Pirate Radio Violence
The real story behind the headlines. From August 1987.
John Butcher, DTI minister responsible for cracking down on pirate radio, has accused the pirates or terrorising investigators working for the DTI's Radio Investigation Service (RIS).
He produced a dossier of alleged attacks on investigators stretching back to 1984. These included:
- Investigators vehicles being chased by gangs.
- An attack on investigators by masked men with baseball bats off the Edgware road, on their way back from monitoring duties in West London.
- One investigator having a ladder pulled from under him whilst trying to reach a transmitter on a tower block.
- The death of an investigator in Birmingham from a heart attack after being dragged from his car by a gang.
- Threatening calls and letters to investigators and their families.
He also accused an anarchist group of coordinating and organising attacks on investigators. He gave figures which showed an increase in the number of attacks: 1 in 1984, 2 in 1985, 3 the year after and 7 already this year.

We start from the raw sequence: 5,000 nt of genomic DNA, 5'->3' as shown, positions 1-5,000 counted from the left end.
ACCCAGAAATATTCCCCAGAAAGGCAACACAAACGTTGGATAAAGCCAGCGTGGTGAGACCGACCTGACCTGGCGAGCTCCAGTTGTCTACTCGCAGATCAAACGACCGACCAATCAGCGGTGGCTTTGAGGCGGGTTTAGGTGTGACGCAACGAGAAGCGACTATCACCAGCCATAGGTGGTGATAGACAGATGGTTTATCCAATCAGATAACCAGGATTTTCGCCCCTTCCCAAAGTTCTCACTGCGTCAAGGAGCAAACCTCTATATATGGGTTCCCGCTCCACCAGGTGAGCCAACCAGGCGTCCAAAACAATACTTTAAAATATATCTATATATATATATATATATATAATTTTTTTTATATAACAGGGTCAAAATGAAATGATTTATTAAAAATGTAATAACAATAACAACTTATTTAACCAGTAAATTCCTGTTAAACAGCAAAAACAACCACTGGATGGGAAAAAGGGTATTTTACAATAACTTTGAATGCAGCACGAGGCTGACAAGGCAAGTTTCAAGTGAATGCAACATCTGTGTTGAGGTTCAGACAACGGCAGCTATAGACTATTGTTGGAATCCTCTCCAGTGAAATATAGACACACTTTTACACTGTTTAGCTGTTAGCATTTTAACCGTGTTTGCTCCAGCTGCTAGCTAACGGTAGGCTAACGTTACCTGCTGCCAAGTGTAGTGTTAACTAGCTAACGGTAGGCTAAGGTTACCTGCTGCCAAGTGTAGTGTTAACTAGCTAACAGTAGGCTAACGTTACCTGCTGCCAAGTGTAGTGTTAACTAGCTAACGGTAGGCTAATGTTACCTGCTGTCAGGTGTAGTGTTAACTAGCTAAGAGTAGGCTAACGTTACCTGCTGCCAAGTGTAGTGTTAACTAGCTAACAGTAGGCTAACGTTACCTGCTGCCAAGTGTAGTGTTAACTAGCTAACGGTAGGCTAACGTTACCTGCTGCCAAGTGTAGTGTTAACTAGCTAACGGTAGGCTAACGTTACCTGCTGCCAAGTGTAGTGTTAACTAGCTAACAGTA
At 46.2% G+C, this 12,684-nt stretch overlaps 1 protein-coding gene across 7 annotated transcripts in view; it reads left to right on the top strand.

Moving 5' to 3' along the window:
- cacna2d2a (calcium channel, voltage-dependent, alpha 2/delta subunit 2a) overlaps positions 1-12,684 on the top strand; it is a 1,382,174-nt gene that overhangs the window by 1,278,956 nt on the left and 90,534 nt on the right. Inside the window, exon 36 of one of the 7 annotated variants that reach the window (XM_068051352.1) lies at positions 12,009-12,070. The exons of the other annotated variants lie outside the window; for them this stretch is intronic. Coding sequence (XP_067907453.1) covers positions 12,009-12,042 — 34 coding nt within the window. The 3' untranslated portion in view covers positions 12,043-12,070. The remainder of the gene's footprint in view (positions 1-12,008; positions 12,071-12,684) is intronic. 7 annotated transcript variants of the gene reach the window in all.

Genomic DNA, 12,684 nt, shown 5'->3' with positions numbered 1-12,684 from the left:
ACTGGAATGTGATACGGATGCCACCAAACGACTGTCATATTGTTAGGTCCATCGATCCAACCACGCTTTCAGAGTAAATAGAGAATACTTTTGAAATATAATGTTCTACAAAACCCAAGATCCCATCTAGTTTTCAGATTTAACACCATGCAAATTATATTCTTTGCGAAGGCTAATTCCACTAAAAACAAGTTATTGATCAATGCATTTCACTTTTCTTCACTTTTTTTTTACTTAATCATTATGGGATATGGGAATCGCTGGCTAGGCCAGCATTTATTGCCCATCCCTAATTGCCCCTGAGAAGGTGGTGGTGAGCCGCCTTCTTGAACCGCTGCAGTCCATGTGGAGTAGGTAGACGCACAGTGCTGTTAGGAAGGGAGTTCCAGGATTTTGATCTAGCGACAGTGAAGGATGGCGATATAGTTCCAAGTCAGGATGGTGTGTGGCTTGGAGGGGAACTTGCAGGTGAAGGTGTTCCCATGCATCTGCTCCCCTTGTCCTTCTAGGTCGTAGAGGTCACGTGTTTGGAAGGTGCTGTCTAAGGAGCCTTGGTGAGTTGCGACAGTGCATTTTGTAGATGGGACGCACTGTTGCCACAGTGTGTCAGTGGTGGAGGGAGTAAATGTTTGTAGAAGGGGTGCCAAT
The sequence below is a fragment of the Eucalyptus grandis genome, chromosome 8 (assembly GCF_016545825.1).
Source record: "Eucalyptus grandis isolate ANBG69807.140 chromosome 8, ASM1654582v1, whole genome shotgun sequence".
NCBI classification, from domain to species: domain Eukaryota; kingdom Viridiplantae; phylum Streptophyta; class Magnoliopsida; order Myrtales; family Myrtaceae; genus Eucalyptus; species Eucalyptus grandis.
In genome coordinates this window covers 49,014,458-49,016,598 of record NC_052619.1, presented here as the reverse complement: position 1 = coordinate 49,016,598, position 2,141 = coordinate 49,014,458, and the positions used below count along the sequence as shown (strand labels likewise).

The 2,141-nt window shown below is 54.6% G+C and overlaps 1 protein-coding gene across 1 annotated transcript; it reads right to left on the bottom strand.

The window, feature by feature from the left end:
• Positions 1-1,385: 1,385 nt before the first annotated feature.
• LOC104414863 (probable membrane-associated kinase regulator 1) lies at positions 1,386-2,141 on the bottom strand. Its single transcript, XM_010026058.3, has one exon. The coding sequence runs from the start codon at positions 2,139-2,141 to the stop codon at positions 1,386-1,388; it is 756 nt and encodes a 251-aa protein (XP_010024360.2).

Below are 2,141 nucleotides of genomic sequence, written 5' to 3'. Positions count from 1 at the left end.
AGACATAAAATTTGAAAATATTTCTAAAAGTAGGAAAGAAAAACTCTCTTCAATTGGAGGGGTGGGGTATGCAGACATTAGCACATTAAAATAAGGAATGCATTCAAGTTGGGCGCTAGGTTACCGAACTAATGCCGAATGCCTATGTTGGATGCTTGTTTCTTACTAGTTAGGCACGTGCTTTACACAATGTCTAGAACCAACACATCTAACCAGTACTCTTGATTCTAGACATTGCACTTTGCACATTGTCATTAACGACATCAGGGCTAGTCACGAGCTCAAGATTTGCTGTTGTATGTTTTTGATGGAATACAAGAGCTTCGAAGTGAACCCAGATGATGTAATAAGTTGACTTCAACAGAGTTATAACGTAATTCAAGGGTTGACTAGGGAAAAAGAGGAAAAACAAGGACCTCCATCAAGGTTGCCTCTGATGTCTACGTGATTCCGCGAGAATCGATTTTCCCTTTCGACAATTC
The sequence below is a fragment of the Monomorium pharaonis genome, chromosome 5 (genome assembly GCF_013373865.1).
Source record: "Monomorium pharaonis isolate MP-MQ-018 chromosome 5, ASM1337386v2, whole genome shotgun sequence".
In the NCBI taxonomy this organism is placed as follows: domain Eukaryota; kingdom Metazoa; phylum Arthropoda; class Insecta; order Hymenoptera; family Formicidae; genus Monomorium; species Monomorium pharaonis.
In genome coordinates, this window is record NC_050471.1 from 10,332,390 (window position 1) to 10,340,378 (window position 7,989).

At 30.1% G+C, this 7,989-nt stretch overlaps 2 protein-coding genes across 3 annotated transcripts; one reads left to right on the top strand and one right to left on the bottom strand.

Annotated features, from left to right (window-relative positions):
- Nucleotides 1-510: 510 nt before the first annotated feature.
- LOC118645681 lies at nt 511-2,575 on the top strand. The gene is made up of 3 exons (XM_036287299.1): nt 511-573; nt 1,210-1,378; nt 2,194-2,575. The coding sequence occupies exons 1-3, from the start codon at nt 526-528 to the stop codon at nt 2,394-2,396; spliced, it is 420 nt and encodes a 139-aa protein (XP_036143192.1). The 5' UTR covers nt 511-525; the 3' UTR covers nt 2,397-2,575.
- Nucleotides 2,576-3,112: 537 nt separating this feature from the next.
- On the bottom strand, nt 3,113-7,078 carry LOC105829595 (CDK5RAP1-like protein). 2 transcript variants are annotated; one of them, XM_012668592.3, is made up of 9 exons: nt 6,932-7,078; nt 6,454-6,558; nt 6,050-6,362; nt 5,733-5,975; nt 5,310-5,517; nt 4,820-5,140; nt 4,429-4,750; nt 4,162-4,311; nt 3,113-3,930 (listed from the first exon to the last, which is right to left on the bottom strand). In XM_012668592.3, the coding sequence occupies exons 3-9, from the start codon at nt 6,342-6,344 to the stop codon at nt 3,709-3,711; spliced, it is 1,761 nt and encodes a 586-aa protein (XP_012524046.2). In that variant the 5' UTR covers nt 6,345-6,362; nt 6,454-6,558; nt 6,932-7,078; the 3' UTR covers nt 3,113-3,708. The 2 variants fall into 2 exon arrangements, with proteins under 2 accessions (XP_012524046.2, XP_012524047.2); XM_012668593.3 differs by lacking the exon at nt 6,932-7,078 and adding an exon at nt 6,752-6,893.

However, these incidents have been exaggerated. We have established that in one case of an investigator's vehicle being followed there was no intention of violence. In another case of an investigator being assaulted, the person concerned was subsequently charged. Police have also said that they do not link the attack in Birmingham with the man's pirate radio investigations.
The allegations of anarchists coordinating or organising attacks are completely unfounded. The anarchists referred to by John Butcher are from a loose collective of anarchist groups centred around The Hooligan Press / Crowbar Squatters Magazine. They were also involved with Our Radio in 1982/3 and more recently Radio Interference. They have little, if any, contact with the rest of the unlicensed stations in London. The tactics they propose in their pirate radio manual, Radio Is My Bomb, would certainly not be considered by most stations.
Along with the vast majority of people working in unlicensed radio, we condemn any violence or intimidation or RIS officials. It is only a very small minority who would consider such action. It should also be remembered that in the past stations that have been violent to the RIS have often been hit harder in the future. They have also often raced condemnation from other stations for damaging the image or pirate radio.
But, why has there been an increase in violent incidents? We consider that there are two main reasons.
First, there is an increasing heavy-handedness on the part of the RIS. For example, the raid last September on Border Radio, which used to serve the elderly in the Twickenham area. Serious damage was caused to the home of station's founder, including smashing the door down. He was later admitted to hospital with a complaint thought to have been brought on by the raid. The chief RIS investigator in London was also convicted of assaulting a member of one station.